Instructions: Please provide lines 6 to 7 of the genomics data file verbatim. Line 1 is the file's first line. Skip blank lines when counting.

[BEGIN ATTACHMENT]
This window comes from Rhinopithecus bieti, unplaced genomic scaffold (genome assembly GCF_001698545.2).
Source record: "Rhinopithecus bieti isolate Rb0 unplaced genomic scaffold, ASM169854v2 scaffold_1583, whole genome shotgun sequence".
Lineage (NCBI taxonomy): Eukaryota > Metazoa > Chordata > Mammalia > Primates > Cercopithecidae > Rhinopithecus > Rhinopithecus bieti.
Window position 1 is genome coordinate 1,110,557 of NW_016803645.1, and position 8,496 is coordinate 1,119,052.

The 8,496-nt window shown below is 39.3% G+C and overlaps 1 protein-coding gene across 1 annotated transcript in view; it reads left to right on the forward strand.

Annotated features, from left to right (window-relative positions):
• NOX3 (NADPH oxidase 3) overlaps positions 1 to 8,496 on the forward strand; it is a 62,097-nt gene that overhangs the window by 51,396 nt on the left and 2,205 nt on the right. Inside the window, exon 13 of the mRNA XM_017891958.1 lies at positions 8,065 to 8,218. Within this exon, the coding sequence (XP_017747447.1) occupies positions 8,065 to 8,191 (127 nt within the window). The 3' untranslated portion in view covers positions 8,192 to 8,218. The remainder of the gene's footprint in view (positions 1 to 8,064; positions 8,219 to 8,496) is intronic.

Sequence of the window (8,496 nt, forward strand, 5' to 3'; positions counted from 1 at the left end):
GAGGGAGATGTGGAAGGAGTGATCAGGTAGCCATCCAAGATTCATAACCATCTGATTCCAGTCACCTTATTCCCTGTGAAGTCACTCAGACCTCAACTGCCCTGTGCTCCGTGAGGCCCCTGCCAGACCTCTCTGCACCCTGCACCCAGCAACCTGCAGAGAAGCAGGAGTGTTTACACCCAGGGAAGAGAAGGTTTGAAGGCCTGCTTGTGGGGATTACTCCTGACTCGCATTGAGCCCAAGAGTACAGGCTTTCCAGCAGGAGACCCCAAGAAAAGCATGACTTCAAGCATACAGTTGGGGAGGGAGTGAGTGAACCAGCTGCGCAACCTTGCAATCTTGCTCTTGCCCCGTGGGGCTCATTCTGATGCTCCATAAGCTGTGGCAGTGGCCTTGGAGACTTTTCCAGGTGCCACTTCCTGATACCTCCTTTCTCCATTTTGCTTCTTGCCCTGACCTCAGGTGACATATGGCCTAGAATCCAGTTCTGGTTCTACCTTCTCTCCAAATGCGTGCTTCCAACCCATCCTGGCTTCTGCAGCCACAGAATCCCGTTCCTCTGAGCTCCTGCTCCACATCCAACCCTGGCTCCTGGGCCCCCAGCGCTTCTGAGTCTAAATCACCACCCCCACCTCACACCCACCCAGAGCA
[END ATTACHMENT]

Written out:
Annotated features, from left to right (window-relative positions):
• NOX3 (NADPH oxidase 3) overlaps positions 1 to 8,496 on the forward strand; it is a 62,097-nt gene that overhangs the window by 51,396 nt on the left and 2,205 nt on the right. Inside the window, exon 13 of the mRNA XM_017891958.1 lies at positions 8,065 to 8,218. Within this exon, the coding sequence (XP_017747447.1) occupies positions 8,065 to 8,191 (127 nt within the window). The 3' untranslated portion in view covers positions 8,192 to 8,218. The remainder of the gene's footprint in view (positions 1 to 8,064; positions 8,219 to 8,496) is intronic.